Tag Archives: animal captivity

The Georgia Aquarium and The Art of War

The Georgia Aquarium has announced that it will not appeal the decision of Judge Amy Totenberg in Georgia Aquarium v Pritzker.  Resounding huzzahs were heard in all camps of those opposing captivity.  Feelings nearing jubilation and celebration of victory were shared across social media.

The Georgia Aquarium fights to import wild beluga whales.

The Georgia Aquarium stands down on this phase to import wild beluga whales.

The Georgia Aquarium’s decision not to appeal, however, came as no surprise, and signals little more than that the management at the aquarium was listening to legal counsel.  Its chances of overturning Judge Totenberg’s decision were miniscule, if that.  And so the Georgia Aquarium merely decided that standing down on this permit appeal was the right decision in this war over marine mammal captivity.  The Georgia Aquarium claimed that the appeal would have been costly; this much is true.  It does not say that the appeal would have been futile, but that, too, is most likely true as well.

When the Georgia Aquarium acknowledges that continuing the appeal “would not be in the best interest of the animals in Russia,” it likely means something different than what marine mammal advocates consider “best interest.” Does the Georgia Aquarium intend to step away from its stated goal of creating “a sustainable population of belugas at accredited zoological facilities in North America?”  Notably, its statement did not go that far.

The Art of War by Sun Tzu

We are waging a war against captivity. The Art of War by Sun Tzu

So, to the celebrants I say, as we claim a tactical victory, study the art of war.  Consider where and how this announcement plays in the overall war.  Know that this victory came as a result of little more than the Georgia Aquarium’s arrogance and feeling of entitlement at stealing wild animals from the ocean and importing them into the United States and of the system of laws working.  Appreciate the possibility that the Georgia Aquarium learned something valuable to itself in this war and how to play in the next battle, a battle that may not invoke a “taking”, a battle that may not involve a “Near Threatened” species.

Prepare yourself for the next battle.

Because it will come.

Beluga Cousteau quote

NOAA learns the Marine Mammal Protection Act

What some may consider a trifling matter, I find to be a “tell” of the thinking at the National Oceanic and Atmospheric Administration (NOAA), National Marine Fisheries Service.  One cannot say with certainty what this “tell” indicates, but since NOAA is responsible for defending its decision to deny the Georgia Aquarium a permit to import 18 wild-caught beluga whales, I can’t say whether I find the tell comforting or disturbing.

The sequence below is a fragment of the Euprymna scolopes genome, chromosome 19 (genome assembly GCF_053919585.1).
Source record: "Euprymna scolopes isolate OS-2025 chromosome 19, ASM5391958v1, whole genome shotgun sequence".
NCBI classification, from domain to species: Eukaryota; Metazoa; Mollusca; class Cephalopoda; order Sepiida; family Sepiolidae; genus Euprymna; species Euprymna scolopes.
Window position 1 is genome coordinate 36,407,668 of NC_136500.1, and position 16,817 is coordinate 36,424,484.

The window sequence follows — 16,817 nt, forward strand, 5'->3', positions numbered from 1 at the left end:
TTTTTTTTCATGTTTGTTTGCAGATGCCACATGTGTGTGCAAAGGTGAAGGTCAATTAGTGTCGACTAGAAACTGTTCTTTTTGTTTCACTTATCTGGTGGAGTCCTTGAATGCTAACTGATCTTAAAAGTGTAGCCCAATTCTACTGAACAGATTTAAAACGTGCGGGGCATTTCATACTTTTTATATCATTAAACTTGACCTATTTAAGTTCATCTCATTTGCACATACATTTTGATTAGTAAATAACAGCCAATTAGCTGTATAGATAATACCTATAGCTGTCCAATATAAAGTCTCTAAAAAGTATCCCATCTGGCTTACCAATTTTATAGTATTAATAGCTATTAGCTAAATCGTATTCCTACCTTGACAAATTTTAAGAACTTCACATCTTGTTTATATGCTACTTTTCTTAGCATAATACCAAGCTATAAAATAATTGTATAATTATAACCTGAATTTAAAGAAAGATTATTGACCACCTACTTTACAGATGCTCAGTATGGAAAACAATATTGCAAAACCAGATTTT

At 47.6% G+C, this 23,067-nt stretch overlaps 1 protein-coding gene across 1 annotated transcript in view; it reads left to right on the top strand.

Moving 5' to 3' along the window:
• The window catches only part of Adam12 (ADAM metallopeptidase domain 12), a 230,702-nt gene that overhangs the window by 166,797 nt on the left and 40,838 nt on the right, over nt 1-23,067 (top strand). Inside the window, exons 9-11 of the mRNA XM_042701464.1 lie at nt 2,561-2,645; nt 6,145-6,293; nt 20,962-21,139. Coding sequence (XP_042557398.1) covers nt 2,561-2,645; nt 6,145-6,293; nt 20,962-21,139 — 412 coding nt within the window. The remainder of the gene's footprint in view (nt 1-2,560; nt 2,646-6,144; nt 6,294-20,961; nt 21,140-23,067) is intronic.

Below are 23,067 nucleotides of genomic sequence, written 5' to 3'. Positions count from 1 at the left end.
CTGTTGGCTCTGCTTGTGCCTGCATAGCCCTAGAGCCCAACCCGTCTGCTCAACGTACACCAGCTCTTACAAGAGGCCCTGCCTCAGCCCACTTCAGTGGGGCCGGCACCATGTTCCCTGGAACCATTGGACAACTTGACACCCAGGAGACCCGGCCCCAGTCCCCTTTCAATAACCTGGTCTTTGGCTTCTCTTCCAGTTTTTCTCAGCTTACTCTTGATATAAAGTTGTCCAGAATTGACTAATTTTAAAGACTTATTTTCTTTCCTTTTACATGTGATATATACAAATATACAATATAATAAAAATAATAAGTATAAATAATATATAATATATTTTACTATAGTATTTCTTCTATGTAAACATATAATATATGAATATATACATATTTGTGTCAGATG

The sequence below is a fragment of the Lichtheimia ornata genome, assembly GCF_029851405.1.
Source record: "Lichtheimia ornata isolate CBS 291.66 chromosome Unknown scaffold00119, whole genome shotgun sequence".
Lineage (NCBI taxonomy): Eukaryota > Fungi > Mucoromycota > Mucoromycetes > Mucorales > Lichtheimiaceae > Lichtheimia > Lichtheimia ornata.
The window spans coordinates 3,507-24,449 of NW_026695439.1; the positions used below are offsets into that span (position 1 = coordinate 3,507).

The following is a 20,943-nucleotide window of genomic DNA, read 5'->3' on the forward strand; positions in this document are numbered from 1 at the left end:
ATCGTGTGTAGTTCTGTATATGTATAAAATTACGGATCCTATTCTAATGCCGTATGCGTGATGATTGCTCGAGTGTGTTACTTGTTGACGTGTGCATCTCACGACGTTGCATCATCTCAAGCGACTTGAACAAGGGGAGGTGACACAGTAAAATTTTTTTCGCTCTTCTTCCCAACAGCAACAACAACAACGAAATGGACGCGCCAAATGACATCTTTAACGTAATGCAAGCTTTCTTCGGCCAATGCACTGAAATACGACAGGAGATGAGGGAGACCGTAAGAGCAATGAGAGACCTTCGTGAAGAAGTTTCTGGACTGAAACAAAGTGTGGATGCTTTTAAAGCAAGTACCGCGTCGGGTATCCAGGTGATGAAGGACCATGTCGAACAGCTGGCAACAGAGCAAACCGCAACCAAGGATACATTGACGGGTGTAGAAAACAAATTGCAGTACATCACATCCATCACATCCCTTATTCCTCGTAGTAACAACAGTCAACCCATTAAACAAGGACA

The Marine Mammal Protection Act (MMPA) states that

There shall be a moratorium on the taking and importation of marine mammals . . . during which time no permit may be issued for the taking of any marine mammal . . .. except in the following cases . . . MMPA Section 101, 16 U.S.C. §1371.

In contrast with the above text (that is, what the MMPA actually states), the MMPA does not state that there shall be a system to allow the importation of wild-caught cetaceans, which will be denied in only limited circumstances.   The gap between the actual language and this contrasting, but nonexistent, version highlights the purpose of the MMPA:  to protect marine mammals in their homes, in their habitats, with a primary objective to “maintain the health and stability of the marine ecosystem.” 16 U.S.C. §1361.

So, consider the two contrasting images of the NOAA webpage for the Georgia Aquarium’s request to import 18 wild-caught Russian beluga whales, the first taken on March 1, 2015, and the second, taken during the 2012 public comment period on the Georgia Aquarium’s import application.

NOAA website, image captured March 1, 2015, with an opening statement that is consistent with the MMPA.

NOAA website, image captured March 1, 2015, with an opening statement that is consistent with the MMPA.

Text in the above image correctly highlights the prohibitive nature of the MMPA, which provides “limited exceptions” for the taking of marine mammals.

Look, however, at the following image of NOAA’s opening statement on the same webpage, captured on September 6, 2012, during the public comment period of the Georgia Aquarium’s import request.  Perhaps you might agree that the message of the NOAA website reveals a basic misunderstanding of the MMPA, even if it correctly reflected that of, at least, the NOAA webmaster.

NOAA webpage, image captured September 6, 2012.  The opening paragraph paints a rather more permissive system of cetacean importation than the one defined by law.

NOAA webpage, image captured September 6, 2012. The opening paragraph paints a more permissive system of cetacean importation than the one defined by law.  Paints an “allowing” system, rather the existing “prohibitive with exceptions” system.